It's not surprising that our readers have consecrated the most classic overdrive pedals of all time. Three of them clearly stand out from the rest, with the Ibanez TS808 at the top. Next up are five of Boss's flagship pedals and the Maxon version of the Tube Screamer. Fortunately, some troublemakers have managed to make their way among the big shots, like Xotic with their BB Preamp!
Here's a brief review of the eight highest ranked pedals in the poll, in which 807 AF members took part.
Do we really need to introduce the most legendary overdrive pedal ever? Its green case has made more than one guitar player fantasize about it ever since it came out in the '70s. Some of the finest hands (and feet) in the guitar world have made use of the TS808 and it has helped define the sound of an entire breed of blues rock. Highly appreciated for its ability to make an instrument cut through the mix, the TS808 can still be found in the Ibanez catalog today. The model sold by the brand nowadays features the original Japanese JRC-4558 chip (they are not vintage chips), but that hasn't always been the case. Ibanez has also marketed different versions, some of them featuring the Texas Instruments RC4558P chip. And there are always Reissue and Anniversary models popping up to pay homage to older iterations of the TS808.
Launched in the early 1980s this pedal shares the same circuit as its older sibling, the TS808, but with a modified output section. It sounds very similar to the original Tube Screamer, although it has a reputation for being softer and less brilliant.
Some models feature a JRC-4558D chip, but some other versions have been marketed with the JRC-2043DD or TA75558 chips. The Reissue currently sold by Ibanez features the latter, while Maxon uses a JRC-4558D (called NJM today) for the OD-9 (number 10 in the list).
Even though it's less renowned than the Ibanez models above, the OCD has also garnered an excellent reputation and is one of the best-sellers in Fulltone's catalog. It probably owes that reputation to Michael Fuller's will to offer an overdrive pedal that doesn't compromise dynamics despite the clipping diode.
The op-amp features a JFET transistor and a pair of MOSFET transistors further down the chain. Its design provides it a lot of versatility and a huge gain reserve.
When Japanese company Ibanez started marketing pedals in the early '70s, founder Hoshino Gakki entered a license agreement with OEM pedal specialists Nisshin Onpa to have them manufacture all Ibanez pedals. So, from 1974 onwards it was in fact Nisshin Onpa who conceived and manufactured the pedals that sported the Ibanez brand. Until 2002, when their collaboration came to an end. Ever since, Nisshin Onpa has kept on manufacturing its version of the Tube Screamer under the brand Maxon.
The OD808 uses the classic JRC4558 chip of the TS808, but they changed some resistances to get less untimely noises. This version is a bit smaller and less expensive than its direct competitor.
Xotic is a sort of Tom Thumb among the big names in the list. However, the company hailing from California has little by little established itself in the guitar pedal market ever since it opened its doors back in 1998. The BB Preamp can work as a clean boost (30dB+), but also features a preamp stage to get a softer and more compressed sound. Add to that a 2-band EQ instead of the traditional tone knob and it's easy to understand why it got so many votes among our readers.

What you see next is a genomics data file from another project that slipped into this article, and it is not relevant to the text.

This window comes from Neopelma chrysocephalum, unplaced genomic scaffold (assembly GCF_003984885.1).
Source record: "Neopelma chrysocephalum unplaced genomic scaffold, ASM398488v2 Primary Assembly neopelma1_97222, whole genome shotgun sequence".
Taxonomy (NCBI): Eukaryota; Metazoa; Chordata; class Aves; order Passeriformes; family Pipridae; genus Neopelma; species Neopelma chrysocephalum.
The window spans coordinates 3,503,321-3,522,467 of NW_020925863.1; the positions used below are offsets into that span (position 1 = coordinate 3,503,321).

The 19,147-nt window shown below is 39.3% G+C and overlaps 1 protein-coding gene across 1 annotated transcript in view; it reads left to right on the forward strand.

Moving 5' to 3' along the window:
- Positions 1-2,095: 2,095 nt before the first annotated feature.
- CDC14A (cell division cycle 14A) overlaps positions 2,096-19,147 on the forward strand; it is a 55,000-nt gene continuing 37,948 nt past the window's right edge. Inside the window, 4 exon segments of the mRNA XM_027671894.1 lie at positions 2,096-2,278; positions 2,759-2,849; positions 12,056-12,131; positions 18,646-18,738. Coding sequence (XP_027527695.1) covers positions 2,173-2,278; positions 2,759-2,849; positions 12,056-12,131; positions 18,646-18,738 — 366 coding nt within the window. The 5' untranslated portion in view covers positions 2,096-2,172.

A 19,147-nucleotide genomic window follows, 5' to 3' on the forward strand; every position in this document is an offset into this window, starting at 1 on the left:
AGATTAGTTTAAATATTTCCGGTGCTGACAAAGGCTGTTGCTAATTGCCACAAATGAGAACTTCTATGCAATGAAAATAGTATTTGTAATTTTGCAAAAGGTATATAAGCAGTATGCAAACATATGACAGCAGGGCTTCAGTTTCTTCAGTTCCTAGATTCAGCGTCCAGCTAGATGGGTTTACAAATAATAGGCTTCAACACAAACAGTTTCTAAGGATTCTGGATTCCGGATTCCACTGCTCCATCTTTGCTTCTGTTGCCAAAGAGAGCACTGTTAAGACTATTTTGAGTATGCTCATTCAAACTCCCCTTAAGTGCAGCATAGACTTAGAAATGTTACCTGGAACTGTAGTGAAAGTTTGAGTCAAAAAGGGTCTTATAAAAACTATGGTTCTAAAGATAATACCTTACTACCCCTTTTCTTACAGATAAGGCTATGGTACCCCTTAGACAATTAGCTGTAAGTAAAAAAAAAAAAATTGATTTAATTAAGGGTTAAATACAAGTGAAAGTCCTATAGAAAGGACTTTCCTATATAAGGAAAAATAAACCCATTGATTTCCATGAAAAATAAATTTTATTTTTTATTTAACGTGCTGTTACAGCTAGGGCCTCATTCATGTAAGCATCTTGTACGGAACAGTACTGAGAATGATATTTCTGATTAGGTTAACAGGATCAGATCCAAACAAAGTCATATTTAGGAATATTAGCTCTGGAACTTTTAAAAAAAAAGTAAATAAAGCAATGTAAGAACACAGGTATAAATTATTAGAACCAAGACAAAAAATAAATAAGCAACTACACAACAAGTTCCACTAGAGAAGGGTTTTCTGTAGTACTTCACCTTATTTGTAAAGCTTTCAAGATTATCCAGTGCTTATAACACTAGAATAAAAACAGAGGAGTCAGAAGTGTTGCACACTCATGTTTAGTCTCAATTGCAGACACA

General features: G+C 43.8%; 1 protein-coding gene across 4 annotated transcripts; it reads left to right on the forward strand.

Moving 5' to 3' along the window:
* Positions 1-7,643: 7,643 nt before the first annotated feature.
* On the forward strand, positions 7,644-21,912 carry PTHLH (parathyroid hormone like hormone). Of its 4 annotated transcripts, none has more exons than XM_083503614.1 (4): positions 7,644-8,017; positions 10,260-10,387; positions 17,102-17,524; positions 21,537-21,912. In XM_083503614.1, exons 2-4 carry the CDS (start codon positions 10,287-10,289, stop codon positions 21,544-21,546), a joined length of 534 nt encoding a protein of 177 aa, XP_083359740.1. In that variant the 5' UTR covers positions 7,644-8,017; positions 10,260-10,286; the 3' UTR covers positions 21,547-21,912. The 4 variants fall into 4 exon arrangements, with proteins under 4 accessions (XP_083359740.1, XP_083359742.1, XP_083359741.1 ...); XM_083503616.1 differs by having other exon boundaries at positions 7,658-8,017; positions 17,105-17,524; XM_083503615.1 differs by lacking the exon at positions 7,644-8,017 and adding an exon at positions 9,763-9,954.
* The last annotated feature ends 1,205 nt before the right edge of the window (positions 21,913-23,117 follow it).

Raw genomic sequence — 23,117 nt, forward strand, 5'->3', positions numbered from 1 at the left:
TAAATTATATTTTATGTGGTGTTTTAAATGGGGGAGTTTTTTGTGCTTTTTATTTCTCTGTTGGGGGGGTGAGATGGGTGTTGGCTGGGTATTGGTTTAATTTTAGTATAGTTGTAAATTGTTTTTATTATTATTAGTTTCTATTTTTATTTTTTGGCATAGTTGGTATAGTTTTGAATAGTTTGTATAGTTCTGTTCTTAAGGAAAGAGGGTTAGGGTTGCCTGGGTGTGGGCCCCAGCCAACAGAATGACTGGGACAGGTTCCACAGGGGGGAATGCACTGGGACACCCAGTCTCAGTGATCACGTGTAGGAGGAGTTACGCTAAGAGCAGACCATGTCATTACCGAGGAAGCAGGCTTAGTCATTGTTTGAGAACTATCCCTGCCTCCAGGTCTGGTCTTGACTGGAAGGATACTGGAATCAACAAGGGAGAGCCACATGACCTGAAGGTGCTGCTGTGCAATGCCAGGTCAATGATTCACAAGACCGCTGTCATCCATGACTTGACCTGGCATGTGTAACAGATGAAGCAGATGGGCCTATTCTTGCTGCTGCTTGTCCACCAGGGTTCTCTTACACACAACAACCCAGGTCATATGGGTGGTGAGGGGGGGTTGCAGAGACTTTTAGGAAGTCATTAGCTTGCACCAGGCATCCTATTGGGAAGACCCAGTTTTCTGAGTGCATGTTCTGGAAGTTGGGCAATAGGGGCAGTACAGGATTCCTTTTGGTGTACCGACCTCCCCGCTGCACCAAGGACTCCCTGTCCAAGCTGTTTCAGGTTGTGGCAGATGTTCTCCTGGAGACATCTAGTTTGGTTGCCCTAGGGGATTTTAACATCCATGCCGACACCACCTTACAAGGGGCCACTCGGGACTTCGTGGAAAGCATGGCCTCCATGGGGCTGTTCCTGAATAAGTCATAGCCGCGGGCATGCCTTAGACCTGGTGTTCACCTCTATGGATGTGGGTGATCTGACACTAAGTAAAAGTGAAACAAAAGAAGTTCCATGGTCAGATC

Guitar players have a love/hate relationship with Boss. Often criticized, the pedals of the Japanese brand offer a great value for money and, hence, can be found on many pedalboards all over the world. The SD-1 was introduced at the dawn of the '80s. It is very similar to the TS808, but with an asymmetrical clipping, which makes it a bit louder and with more harmonics.
Up until the '90s, the SD-1 was made in Japan, before manufacturing moved to Taiwan. While both Japanese and Taiwanese models feature the same JRC4558DD chip, they are different in quite a few respects. Not many components are the same and the pedals made in Taiwan are often criticized due to their unreliable quality.
Beware: legendary pedal ahead! The KTR is a replica of the Klon Centaur. The original model was introduced in 1994 and became an instant success with the great Jeff Beck as its main ambassador. Bill Finnegan, the mastermind behind it, was trying to reproduce the sound of the Fender Twin Reverb pushed to the limits, but at a lower volume. Disappointed by the TS808 and TS9 (really??), he wanted to create an overdrive that was less compressed and more generous with low frequencies. With the help of two MIT engineers, he worked relentlessly (almost 60 hours per week according to him) to conceive a high-end pedal whose tiniest component was custom-made. That's how the Klon Centaur came to be. 15 years and 8,000 pedals later, Finnegan stopped production unexpectedly, exhausted by the work burden.
In 2008 he began thinking of a successor to the Centaur, but whose design allowed a more comfortable and larger production. Enter the KTR. Smaller than it predecessor, it features the same circuits and operation, including its unique clipping diode system with germanium semi-conductor. However, unlike on the Centaur, the components of the KTR are surface mounted. Finnegan also added a switch to choose between the original mode with buffer and a new True Bypass mode.
Initially aimed at blues players, the BD-2 is a household name in the overdrive pedal world. It is often considered more transparent than the TS808 and less concentrated on the mid frequencies. This means that the highs and lows are played up. Some people find it a bit too shrill with a clean Fender-type amp. But, as usual with not too expensive gear, it can be customized in lots of ways by the skillful hands of modders such as Keeley and AnalogMan.